The President of the Employment Appeal Tribunal has asked members of the EAT User Group to relay his comments on a couple of matters. The following is my summary of his remarks, followed by my own views (which should not be confused with the President’s).
First, people must not try to send appeal bundles or bundles of authorities to the EAT by email. They don’t have the resources to deal with the printing this would involve.
Second, the judges at the EAT are concerned that Notices of Appeal are becoming increasingly long — tending to turn into short stories. And that skeletons have a tendency to turn into full novels. They find this unhelpful and would like us all to be less prolix.
This is an ongoing tension. Judges, in general, want written submissions to be short. Parties and advocates have more complicated objectives (and, ultimately, want to win their case more than they want to keep the judge happy).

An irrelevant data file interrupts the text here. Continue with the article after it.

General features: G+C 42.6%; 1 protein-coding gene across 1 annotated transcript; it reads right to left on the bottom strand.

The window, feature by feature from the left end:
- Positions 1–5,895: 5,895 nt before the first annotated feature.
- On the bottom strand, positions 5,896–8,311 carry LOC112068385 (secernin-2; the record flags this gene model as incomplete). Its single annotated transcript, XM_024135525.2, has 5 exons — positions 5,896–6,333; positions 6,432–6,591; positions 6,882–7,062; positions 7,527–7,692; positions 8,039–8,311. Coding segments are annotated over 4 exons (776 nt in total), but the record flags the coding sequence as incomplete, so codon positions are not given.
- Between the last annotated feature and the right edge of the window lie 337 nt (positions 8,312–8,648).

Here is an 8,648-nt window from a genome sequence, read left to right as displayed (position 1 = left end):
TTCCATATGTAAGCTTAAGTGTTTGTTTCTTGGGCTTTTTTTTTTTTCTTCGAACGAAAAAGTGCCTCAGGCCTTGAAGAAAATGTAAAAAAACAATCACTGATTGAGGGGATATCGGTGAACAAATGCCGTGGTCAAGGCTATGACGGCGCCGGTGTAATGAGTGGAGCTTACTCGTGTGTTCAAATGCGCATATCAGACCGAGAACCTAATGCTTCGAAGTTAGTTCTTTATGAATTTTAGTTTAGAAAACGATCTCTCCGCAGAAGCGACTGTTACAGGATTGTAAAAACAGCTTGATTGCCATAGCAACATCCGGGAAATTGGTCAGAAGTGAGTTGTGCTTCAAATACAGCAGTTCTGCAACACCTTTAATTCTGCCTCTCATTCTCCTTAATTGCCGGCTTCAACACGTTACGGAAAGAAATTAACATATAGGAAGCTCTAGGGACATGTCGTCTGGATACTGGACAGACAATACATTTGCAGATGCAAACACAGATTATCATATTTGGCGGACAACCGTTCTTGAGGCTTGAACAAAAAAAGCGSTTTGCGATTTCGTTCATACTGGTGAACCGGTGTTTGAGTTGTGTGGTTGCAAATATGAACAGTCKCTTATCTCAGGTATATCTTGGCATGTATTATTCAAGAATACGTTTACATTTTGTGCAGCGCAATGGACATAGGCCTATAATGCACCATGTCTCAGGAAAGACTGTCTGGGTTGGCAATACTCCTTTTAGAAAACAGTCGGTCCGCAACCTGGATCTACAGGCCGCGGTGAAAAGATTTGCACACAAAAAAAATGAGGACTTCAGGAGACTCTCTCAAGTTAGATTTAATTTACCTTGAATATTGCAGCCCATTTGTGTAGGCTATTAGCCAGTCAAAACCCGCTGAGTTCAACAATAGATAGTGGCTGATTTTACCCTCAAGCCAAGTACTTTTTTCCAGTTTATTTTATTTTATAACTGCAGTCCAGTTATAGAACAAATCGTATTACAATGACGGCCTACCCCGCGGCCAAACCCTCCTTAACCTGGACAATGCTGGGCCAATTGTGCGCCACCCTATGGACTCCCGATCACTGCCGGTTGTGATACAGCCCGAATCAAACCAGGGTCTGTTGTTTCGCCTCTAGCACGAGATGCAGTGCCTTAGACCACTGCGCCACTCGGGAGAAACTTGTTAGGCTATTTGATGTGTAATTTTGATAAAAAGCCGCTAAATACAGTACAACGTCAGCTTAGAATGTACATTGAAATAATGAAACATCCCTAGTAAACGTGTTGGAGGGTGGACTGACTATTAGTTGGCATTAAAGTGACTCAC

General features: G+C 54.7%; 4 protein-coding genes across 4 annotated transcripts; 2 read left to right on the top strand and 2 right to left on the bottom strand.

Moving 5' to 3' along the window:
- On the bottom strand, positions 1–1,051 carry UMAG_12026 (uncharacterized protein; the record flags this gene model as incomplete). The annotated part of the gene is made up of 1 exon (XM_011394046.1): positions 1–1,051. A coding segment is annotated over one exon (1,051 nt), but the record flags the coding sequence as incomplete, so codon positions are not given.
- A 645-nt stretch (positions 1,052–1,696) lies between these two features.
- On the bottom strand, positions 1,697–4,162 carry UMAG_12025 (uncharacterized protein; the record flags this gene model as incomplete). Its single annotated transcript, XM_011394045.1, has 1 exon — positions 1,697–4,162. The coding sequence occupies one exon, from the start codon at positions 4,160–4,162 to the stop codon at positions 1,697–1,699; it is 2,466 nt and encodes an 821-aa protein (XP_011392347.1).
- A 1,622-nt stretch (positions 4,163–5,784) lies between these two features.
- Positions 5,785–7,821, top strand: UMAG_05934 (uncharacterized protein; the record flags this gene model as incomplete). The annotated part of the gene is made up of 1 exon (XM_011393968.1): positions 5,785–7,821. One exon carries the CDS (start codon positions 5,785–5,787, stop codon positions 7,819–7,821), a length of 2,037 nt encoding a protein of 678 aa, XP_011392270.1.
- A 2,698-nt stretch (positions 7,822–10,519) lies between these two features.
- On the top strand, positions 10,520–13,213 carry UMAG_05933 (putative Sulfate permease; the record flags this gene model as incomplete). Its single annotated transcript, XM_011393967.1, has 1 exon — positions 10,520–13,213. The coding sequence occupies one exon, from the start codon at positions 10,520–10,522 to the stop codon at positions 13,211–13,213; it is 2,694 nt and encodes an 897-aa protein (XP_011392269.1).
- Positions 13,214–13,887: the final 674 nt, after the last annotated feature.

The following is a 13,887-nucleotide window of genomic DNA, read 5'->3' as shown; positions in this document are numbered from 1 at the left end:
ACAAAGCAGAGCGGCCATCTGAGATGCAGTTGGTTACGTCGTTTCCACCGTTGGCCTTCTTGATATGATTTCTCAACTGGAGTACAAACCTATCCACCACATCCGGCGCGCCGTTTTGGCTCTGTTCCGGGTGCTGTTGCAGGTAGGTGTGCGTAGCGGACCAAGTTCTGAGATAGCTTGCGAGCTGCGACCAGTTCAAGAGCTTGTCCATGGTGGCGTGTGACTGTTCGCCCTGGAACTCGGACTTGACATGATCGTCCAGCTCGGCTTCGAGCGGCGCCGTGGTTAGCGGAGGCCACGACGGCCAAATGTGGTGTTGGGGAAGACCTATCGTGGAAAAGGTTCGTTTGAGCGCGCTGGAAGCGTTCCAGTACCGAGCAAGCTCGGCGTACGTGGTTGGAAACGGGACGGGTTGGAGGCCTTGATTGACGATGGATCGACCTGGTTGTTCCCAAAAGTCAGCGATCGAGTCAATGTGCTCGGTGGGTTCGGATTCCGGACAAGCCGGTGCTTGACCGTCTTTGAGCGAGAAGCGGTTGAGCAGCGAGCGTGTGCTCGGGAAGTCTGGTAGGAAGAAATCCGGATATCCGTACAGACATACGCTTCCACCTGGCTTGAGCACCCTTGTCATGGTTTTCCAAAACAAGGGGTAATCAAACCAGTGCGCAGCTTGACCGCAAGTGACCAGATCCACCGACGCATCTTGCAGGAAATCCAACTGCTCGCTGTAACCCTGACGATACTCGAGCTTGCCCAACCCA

We’ve written before about the Court of Appeal’s comments in Tombstone v Raja. More recently, I’ve argued that the Court of Appeal’s attempt to hold onto a primarily oral form of advocacy is both doomed and wrong: Skeletons, fleshy corpses and the Court of Appeal.
But, having said that, most notices of appeal and most skeletons are too long. This is counter-productive, since a short, clear and concise argument is more persuasive than a long and rambling one. In most appeals, the point can be made quite briefly — and should be.
Judges have a limited amount of time and attention to devote to any particular case. It’s generally better, from the advocate’s point of view, for this to be concentrated on a careful consideration of a short document, than a more cursory read of a longer document. This will also have the happy side effect of making the judge’s life easier (or at least not making it harder), which can only help you.
It is easier to write a long skeleton than a short one. But a short skeleton is almost always better. Given the importance of written advocacy in the EAT, it’s well worth making the effort.